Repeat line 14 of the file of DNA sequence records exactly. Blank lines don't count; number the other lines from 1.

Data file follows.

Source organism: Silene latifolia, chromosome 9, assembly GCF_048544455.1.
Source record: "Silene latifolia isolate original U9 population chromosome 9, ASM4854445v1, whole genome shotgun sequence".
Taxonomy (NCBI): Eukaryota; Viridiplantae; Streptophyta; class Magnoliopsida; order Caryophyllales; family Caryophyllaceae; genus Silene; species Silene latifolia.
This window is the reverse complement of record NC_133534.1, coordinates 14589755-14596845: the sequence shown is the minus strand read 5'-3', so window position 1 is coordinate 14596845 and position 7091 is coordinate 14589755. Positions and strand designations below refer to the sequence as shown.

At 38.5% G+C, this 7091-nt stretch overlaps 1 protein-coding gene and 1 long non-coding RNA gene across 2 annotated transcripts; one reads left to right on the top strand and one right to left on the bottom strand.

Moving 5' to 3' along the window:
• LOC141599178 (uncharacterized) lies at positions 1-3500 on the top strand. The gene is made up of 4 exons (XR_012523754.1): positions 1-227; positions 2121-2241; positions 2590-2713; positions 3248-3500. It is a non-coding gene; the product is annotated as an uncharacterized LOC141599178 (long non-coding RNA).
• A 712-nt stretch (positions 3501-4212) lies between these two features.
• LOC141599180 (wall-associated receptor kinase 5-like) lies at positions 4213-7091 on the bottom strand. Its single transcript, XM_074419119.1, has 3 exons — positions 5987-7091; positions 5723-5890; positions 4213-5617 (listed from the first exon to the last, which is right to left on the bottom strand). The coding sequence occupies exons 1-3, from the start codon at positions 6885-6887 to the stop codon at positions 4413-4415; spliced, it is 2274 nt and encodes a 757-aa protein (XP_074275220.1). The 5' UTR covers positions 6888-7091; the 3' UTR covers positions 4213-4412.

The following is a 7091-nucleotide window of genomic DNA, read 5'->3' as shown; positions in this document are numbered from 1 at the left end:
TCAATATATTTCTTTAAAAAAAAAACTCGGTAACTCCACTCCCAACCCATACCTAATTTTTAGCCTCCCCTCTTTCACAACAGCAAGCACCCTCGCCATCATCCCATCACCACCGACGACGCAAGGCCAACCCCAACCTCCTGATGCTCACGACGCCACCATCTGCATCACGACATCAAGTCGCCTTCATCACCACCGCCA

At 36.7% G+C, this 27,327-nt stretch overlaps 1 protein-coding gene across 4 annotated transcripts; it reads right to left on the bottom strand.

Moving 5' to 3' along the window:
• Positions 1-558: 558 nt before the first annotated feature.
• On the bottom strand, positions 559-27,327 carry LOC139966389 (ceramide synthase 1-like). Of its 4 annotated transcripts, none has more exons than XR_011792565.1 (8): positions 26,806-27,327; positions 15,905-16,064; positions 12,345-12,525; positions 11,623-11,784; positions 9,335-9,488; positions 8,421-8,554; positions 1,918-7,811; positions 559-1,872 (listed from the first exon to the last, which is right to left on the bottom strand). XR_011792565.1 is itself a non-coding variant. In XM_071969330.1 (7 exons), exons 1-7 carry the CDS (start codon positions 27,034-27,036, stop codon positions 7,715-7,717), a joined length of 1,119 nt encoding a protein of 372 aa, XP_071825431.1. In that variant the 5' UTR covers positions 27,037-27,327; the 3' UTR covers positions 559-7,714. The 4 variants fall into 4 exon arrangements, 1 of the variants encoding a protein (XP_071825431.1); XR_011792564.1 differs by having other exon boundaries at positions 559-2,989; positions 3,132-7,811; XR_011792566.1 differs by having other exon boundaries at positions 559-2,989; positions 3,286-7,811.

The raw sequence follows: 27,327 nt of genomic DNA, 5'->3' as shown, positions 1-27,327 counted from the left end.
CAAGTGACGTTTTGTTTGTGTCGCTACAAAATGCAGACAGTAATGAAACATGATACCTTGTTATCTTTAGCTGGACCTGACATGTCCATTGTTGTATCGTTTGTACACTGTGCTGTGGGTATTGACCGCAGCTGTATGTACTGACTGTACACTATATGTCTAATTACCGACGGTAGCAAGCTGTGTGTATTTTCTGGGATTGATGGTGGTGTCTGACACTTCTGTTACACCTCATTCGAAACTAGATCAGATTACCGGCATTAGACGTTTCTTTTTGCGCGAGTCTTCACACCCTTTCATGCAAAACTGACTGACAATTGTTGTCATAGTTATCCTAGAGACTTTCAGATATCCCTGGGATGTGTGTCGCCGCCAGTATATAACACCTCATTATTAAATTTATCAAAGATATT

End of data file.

• Positions 1-558: 558 nt before the first annotated feature.